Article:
BEVERLY — A moving truck will not be needed when the Rev. William Malloy retires July 1: The pastor of St. Barnabas Parish plans to continue living at the rectory at 10134 S. Longwood Drive.
His replacement, the Rev. James Donovan, also already lives in the rectory at the top of the hill. And Donovan said Tuesday he expects Malloy to stay with St. Barnabas as pastor emeritus after a brief sabbatical this summer.
"That's the plan," said Donovan, a die-hard Cubs fan.
Meanwhile, Malloy, an ardent White Sox fan, reflected Monday on his career as a Catholic priest. He was ordained in 1973 and spent the bulk of his career serving parishes on the Southwest Side and in the southern suburbs.
"Being a parish priest, I always felt that was the best job there could be," said Malloy, 69, adding that about the only thing he'll miss is the occasional three-hour meetings.
His resume also includes stints at St. Maurice in McKinley Park, Incarnation Catholic Church in suburban Palos Heights and St. Bernadette in Evergreen Park. Malloy met his replacement while at St. Germaine in suburban Oak Lawn. Donovan was then at nearby Our Lady of Loretto in Hometown.
The Rev. James Donovan (left) will replace the Rev. William Malloy as pastor of St. Barnabas July 1. Malloy is retiring but plans to continue to serve the Far Southwest Side parish as pastor emeritus. [Supplied Photo]
Donovan moved into the rectory nine years ago. A priest since 1987, Donovan has spent the last four years as a vicar for the Archdiocese of Chicago, ministering to troubled priests including those suffering with depression, alcoholism or other issues.
"People know him. He has celebrated Mass here on Sundays," Malloy said. "He will hit the ground running."
Donovan said he has a few ideas for the parish but will save those until Malloy's term ends. Mostly, though, he's interested in maintaining the parish's already strong sense of community as well as the "lively faith" that extends beyond the pews.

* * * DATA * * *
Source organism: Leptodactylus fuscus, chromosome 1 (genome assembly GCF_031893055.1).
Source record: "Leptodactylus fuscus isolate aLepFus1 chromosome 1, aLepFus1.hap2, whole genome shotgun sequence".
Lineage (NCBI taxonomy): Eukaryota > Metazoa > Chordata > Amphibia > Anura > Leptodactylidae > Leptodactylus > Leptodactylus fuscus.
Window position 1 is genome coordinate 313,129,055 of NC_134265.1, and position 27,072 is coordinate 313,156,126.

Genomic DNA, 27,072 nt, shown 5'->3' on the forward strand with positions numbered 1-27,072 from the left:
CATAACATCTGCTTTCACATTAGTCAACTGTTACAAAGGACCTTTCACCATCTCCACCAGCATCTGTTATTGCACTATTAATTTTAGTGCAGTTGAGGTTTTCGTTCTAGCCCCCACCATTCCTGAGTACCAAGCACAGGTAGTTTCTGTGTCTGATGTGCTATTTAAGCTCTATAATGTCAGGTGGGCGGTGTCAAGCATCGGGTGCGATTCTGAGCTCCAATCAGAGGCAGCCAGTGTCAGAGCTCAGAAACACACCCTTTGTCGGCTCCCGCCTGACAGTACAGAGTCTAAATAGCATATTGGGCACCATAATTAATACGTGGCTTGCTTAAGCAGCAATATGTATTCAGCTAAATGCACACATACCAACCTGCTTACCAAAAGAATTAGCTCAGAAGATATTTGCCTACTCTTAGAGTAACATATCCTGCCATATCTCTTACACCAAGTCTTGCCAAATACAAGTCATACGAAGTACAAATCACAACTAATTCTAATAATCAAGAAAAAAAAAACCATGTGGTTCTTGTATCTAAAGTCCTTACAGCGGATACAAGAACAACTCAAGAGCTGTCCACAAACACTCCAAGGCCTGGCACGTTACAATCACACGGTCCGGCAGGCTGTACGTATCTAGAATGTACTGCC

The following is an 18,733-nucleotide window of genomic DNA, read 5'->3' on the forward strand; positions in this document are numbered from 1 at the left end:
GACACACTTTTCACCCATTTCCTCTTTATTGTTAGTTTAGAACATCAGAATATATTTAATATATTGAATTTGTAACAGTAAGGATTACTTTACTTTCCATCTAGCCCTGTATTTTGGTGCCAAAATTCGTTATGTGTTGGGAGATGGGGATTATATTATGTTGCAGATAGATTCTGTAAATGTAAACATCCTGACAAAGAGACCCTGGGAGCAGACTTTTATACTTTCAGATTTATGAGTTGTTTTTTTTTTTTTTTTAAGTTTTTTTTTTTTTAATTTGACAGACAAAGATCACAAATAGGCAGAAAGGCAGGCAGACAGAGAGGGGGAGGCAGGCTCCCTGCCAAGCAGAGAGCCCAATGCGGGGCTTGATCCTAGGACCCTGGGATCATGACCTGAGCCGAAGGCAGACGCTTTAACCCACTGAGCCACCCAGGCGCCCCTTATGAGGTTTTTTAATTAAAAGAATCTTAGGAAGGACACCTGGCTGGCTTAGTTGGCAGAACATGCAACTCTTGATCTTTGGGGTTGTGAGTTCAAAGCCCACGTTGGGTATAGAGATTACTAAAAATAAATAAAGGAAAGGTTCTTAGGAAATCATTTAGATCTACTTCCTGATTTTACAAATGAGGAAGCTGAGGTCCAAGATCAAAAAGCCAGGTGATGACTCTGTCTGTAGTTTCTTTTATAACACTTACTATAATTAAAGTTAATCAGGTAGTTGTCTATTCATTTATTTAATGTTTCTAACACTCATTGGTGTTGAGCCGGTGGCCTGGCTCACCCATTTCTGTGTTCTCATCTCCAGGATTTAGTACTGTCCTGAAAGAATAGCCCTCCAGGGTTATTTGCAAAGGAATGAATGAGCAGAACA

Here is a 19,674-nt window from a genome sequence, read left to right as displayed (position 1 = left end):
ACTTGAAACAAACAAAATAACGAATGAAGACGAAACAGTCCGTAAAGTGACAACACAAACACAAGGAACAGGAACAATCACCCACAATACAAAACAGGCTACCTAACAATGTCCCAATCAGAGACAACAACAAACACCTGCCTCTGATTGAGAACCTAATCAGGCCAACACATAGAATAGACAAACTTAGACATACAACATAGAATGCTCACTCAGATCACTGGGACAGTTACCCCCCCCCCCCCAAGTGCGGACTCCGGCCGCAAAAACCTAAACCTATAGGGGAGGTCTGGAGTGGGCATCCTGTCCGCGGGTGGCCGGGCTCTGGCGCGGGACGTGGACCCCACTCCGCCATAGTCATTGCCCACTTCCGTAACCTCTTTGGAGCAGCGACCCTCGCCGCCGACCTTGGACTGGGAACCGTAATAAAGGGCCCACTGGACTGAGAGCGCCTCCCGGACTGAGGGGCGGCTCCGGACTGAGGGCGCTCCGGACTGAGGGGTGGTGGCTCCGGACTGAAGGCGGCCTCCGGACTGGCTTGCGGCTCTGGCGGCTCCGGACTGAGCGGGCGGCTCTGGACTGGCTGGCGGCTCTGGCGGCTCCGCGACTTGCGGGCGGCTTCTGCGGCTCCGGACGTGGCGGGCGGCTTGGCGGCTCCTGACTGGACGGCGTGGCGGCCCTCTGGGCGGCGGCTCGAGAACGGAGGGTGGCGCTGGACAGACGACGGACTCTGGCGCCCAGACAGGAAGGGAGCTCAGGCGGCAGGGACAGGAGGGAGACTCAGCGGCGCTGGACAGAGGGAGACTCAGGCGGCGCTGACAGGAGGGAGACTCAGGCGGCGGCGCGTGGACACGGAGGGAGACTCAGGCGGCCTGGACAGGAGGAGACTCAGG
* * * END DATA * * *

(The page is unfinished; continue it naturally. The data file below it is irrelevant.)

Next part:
"There is a lot of great things here, and you just want to continue to build on them," Donovan said.
Malloy echoed this same idea when reflecting on his time at St. Barnabas, adding that the parish plays a particularly important role in the community. In fact, he often sees graduates of the school move back into the neighborhood to raise their own children.
"You have to enjoy each other's company, and we do that in spades. We love to have parties," said Malloy, who said he's feeling strong after recently being diagnosed and undergoing treatment for cancer.
Malloy said he's always impressed by the parish's response to sickness, death or misfortune, as meal trains make it so "nobody has to cook for a year." He also said he rarely had to ask for volunteers at St. Barnabas, as community members are eager to help.
Among the notable events during his time as pastor, Malloy pointed to a pair of faith-focused discussions — one which keyed in on the plight of immigrants, Muslims and refugees and the other that put a spotlight on violence in Chicago. This event was headlined by the Rev. Michael Pfleger and drew some criticism.
Malloy said he didn't regret either event as he hoped both gatherings "opened people's hearts and minds." And he hopes to continue to do just that by working in adult faith formation in retirement.
"It's been a great joy and privilege to be pastor here," Malloy said. "I've just learned a whole lot about family life and what is important to people."